Overall, there was a positive response from participants and they were able to complete the given tasks seamlessly. The major hurdles in the prototype design was people’s disinterest and unwillingness to commit to a $5.99/month subscription fee for continued unlimited access. Additionally, a couple of users mentioned that the icons used for communal table and private seating were similar and that without reading the caption it’s easy to mistake one for another. Some users also interpreted “private seating” to be private rooms at public places. My intention with that wording was to describe seating that isn’t shared with other guests, but understand how it could be confusing. Lastly, one user mentioned that they like to see the overall live business of the location in addition to the general popular times.

Conclusion & Next Steps

During these five days of this modified Google Ventures Design Sprint, I learned the importance of having a strong understanding of the problem at hand, the need to identify user pain points early on, and how to quickly turn ideas for possible solutions into testable prototypes. This sprint helped me focus on making sure my design solved the problem rather than just being aesthetically pleasing and enjoyable to interact with.

Due to time constraints, I was unable to design frames for certain actions the user will take with the product - the sign up process, sharing a PostUp location with friends, and viewing the settings menu. Additionally, since my main goal was to quickly develop a solution prototype, the amount of time I spent conducting usability tests and refining my designs based on feedback was much less. As next steps, I plan on designing the remaining frames to create a more comprehensive prototype and conducting additional usability tests to determine any functionality issues.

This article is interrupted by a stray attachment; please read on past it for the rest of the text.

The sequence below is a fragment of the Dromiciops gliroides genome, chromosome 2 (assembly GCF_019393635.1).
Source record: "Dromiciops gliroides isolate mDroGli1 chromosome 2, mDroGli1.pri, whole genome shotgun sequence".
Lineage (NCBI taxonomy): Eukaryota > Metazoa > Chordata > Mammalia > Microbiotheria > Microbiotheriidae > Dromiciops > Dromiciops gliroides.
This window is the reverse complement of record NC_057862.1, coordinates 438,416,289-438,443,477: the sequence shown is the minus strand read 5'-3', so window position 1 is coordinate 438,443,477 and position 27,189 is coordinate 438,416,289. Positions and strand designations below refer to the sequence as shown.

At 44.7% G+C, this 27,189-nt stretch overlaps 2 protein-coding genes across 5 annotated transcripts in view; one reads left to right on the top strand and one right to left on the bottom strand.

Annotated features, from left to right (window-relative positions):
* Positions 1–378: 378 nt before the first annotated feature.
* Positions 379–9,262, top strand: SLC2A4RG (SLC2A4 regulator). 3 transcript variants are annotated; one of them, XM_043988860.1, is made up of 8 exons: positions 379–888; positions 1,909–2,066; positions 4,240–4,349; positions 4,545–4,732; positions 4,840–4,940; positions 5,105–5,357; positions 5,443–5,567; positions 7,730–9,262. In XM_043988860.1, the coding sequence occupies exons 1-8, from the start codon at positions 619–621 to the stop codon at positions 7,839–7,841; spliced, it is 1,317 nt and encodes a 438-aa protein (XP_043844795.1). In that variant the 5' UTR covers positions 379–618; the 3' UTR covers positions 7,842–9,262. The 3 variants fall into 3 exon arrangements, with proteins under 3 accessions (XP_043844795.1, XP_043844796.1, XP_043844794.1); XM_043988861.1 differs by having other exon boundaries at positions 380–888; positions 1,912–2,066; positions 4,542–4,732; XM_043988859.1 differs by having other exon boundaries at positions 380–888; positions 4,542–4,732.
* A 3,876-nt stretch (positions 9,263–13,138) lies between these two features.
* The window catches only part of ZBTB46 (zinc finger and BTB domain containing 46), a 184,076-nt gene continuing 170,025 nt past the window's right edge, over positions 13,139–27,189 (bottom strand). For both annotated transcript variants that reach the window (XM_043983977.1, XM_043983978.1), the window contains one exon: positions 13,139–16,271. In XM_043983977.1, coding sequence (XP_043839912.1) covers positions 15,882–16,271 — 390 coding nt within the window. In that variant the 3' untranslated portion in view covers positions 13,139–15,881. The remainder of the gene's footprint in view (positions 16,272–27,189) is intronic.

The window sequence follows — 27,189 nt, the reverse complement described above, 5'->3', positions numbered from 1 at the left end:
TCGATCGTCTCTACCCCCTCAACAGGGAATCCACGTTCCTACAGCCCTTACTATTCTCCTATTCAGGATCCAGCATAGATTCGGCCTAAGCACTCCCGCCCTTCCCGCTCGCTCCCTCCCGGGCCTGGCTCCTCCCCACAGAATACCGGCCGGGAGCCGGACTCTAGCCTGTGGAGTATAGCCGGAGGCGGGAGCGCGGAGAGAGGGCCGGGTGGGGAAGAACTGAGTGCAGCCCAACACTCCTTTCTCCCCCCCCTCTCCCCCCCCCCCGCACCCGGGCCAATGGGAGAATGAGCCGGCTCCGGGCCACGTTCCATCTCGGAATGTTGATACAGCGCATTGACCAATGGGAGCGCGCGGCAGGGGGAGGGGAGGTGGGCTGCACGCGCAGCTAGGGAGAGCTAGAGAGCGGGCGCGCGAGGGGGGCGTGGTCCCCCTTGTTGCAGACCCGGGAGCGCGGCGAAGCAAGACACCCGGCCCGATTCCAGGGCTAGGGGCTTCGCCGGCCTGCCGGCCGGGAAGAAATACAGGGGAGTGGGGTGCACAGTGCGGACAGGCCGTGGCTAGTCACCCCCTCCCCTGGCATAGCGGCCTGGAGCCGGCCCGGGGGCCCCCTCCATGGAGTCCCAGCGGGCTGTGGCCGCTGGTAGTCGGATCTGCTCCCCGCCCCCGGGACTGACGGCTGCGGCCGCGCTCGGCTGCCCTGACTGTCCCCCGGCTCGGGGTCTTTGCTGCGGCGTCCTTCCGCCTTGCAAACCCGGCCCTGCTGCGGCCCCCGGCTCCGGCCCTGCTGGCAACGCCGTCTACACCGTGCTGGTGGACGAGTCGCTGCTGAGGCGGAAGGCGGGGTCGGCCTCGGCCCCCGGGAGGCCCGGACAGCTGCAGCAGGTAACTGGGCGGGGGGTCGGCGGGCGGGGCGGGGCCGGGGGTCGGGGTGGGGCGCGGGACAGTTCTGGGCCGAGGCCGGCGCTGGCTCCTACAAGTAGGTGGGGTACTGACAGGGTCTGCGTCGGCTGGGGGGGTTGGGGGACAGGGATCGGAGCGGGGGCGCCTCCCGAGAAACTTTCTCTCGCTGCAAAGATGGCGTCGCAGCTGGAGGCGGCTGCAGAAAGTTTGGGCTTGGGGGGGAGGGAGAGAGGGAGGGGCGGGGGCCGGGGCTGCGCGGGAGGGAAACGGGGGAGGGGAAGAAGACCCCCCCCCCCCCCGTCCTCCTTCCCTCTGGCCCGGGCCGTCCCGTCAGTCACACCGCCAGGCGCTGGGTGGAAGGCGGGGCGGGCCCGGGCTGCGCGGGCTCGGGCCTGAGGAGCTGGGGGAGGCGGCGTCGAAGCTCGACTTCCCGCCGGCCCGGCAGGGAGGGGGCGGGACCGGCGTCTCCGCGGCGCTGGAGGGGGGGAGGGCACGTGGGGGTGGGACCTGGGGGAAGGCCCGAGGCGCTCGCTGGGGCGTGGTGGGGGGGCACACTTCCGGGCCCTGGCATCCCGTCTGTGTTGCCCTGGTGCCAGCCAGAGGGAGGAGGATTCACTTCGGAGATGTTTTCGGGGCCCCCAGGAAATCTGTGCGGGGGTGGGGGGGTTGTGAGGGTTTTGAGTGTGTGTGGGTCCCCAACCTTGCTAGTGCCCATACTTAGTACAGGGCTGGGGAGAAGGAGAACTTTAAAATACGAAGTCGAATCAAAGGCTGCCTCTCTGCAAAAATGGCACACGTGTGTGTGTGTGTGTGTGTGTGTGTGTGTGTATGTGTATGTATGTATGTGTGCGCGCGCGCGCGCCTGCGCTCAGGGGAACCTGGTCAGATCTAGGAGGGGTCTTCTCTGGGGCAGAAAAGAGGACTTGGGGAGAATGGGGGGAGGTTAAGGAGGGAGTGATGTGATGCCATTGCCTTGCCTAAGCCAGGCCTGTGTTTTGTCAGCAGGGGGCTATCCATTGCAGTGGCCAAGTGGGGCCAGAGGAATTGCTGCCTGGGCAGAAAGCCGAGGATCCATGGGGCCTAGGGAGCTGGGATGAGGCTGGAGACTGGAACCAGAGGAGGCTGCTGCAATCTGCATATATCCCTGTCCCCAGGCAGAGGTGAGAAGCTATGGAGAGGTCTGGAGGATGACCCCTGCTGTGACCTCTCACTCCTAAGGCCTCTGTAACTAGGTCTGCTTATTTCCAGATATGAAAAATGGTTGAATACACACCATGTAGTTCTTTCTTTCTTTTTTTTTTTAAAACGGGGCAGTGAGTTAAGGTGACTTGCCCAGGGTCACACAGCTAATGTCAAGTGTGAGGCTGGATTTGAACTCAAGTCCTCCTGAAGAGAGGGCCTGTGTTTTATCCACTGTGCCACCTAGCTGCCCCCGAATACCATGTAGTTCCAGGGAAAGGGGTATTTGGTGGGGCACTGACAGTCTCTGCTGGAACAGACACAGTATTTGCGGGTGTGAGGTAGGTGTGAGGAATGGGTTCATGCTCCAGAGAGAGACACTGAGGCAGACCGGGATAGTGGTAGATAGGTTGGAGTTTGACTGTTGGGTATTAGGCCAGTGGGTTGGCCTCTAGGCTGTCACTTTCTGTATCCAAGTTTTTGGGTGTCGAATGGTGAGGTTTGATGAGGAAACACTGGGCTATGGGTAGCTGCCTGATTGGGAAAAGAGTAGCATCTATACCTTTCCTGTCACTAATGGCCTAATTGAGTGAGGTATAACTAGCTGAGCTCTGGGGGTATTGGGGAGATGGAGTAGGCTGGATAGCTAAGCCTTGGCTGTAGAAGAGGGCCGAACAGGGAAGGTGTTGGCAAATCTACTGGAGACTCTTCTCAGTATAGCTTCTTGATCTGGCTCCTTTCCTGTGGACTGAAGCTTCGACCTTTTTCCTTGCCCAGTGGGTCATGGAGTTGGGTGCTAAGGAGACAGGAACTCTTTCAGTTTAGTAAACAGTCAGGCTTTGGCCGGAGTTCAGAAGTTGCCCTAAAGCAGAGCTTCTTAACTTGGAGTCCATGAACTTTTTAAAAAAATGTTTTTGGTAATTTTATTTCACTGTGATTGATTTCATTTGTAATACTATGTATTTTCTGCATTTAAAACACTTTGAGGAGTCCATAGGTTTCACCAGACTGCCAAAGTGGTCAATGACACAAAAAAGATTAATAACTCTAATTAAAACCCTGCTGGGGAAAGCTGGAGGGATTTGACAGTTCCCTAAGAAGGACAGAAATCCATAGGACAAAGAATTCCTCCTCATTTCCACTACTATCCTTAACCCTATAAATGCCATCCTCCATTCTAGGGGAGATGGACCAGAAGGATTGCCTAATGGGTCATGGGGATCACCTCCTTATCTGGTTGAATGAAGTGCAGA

I’m tired of spending lots of time browsing through pages of coffee shops trying to find the one that isn’t too crowded, has free wifi, and has tables. I somehow always end up choosing the one that offers the suboptimal productivity conditions.”


Get work done at your ideal location.


My Role

Solo UX/UI Designer 

Google Design Sprint Course Project


5 days in July 2022


Competitive Research & Analysis,  Sketching & Wireframing, Prototyping, Usability Testing



Project Overview 

PostUp is a new startup that strives to help freelancers and remote workers find their ideal work location by offering a directory of public places and coffee shops that exist in whatever location they are.

The surge in remote work is here to stay as more companies are adopting work-from-home policies. Studies show that full-time remote workers are overall happier than employees who work on site, particularly due to a boost in productivity, less stress, and better work-life balance. As many workers embrace the flexibility of remote work, there’s a greater desire to identify a comfortable location to work from that is suitable to their productive needs.

Although resources exist to assist freelancers and remote workers to discover public workspaces near them, the limited filtering options result in location suggestions that don’t fully accommodate their needs. Too much time is spent reading through reviews to determine if certain amenities that are of importance to the user are provided at the locations.